Probiotics For Women : Everything You Need To Know IN 2019

Here is your best guide to choose best probiotics for women.
 
It’s the little things, that make a difference. Today, we’ll be talking about how small organisms like bacteria can make a huge impact on your health.
 
We’ll talk about the benefits first, and then list out best probiotics for women.
 
So, stick around as we explain these healthy helpers.

What Are Probiotics?

Understanding how these tiny things work.
 
First, let’s explain what probiotics are and what they do.
 
Probiotics are live bacteria cultures that can aid in digestion and overall wellness. Because of this, they are often referred to as ‘good’ bacteria and can be essential in maintaining one’s health.
 
These helpful little bacteria can be consumed as food and in the form of supplements. A little later, we’ll explore the many probiotic offerings available so that you can decide which is best for you.
 
First, let’s delve into the different types of probiotics.
 

Probiotics and Their Classifications

 
Not all strains are the same.
 
Many strains of bacteria and yeast are considered to act as probiotics. However, to clarify, we will explain the three main types.

Lactobacillus

Microscopic image of lactobacillus 
One of the most common probiotics is lactobacillus. You’ll find this in yogurt and many fermented foods like kimchi. This type of probiotic can help with digestive issues and is a staple in many diets.
 
Strains beneficial to women usually fall under the lactobacillus category.
 
More on that later…

Bifidobacterium

Microscopic image of Bifidobacterium

Another common probiotic, Bifidobacterium is found in some dairy products. Like many probiotics, it is thought to help reduce symptoms of irritable bowel syndrome.
 

Saccharomyces boulardii

 

Microscopic Image of Saccharomyces-boulardii
Image Source: probioticsdb
Lastly, is a yeast. It’s common and, like other probiotics, it can help with digestion issues.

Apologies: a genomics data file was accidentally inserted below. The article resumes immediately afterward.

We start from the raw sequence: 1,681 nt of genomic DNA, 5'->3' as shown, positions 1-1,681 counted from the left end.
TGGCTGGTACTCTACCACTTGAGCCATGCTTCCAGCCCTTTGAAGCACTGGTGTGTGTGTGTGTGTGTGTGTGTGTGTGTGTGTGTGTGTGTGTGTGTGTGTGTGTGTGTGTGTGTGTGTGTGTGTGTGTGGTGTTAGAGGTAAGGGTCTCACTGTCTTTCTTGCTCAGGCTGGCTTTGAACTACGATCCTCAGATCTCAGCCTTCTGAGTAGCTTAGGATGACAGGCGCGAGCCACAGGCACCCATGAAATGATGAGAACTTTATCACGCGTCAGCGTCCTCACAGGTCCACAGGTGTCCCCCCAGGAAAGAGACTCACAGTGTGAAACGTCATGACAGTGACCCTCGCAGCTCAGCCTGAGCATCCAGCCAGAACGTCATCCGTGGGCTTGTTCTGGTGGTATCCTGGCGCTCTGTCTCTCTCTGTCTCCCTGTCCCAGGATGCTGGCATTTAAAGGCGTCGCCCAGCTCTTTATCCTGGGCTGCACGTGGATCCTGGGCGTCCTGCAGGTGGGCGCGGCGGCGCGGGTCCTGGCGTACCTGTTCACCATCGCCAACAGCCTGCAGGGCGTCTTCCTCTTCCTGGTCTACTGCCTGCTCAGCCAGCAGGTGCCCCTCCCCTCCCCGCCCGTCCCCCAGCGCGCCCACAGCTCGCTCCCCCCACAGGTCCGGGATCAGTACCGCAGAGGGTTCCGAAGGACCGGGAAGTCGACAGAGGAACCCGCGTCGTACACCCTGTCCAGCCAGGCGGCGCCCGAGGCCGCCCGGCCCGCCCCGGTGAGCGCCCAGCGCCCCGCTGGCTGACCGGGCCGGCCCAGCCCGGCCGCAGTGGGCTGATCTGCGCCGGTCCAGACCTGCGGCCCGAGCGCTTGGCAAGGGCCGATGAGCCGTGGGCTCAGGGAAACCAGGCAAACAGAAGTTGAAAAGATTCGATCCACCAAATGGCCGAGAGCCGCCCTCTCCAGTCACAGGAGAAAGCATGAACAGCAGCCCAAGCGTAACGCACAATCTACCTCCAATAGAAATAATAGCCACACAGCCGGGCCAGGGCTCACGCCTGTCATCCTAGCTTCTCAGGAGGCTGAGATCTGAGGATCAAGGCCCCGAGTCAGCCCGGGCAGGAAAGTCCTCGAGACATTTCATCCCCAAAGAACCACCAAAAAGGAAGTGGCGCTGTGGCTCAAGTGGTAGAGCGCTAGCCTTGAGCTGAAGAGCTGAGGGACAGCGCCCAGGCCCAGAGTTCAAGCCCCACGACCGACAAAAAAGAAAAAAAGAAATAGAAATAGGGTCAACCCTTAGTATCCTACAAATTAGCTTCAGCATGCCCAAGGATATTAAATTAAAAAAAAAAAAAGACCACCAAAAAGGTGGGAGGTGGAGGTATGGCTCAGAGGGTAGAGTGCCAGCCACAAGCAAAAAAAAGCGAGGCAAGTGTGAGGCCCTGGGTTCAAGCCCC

If you want to know more about these classifications, we’ve provided a helpful link, here.
 
But don’t leave yet. We still have more to discuss…
Some Benefits Are Universal
 
Whether you are a woman or not, probiotics can be great for your health.
 
We’ve touched on how probiotics are considered to be ‘good’ bacteria, which are helpful to our overall well-being.
 
These little microorganisms like to reside in our intestines. As accommodations go, it’s probably not what we would choose but it’s where probiotics like to be.
 
Ever the considerate guests, probiotics work to fight pathogens, harmful bacteria, and even fungal infections. They can defend us from allergies, skin disorders, and urinary infections, just to name a few.
 
It’s hard to think of a kinder little creature, and yet, we’re hardly aware that they’re there.
 
Beyond acting as our personal bodyguards, they work well to help us digest our food.
In this way, maintaining healthy levels of probiotics can sooth a range of stomach issues, including:
 
● Irritable Bowel Syndrome (IBS)
 
● Inflammatory Bowel Disease
 
● Diarrhea
 
● Constipation
 

Nutrient Absorption

 
Probiotics aren’t just tireless defenders of bodies. They also serve in nutrient absorption. So, not only do they work to repel ‘bad’ bacteria, they also help hang onto essential nutrients like vitamins, fatty acids, and helpful minerals.
 
They are even needed for the natural production of certain B vitamins, short-chain fatty acids, and folate.

The Gut-Brain Connection

gut brain connection
Image Source Genuine Health
Recent research has focused on what has been termed the Enteric Nervous System (ENS). This is a collection of neurons lodged within the walls of our digestion system. The health of the ENS, or second brain, can affect our mental well-being.
 
Subscribers to this premise assert that proper maintenance of the digestive tract cannot only improve physical symptoms but also psychological ones, as well.
 
Meaning probiotics can help improve the well-being of patients with ADHD, depression, autism and many other conditions.

Essential Elements of Women’s Health

 
With just a few topics we’ve touched on, it’s easy to see how probiotics can be helpful to everyone.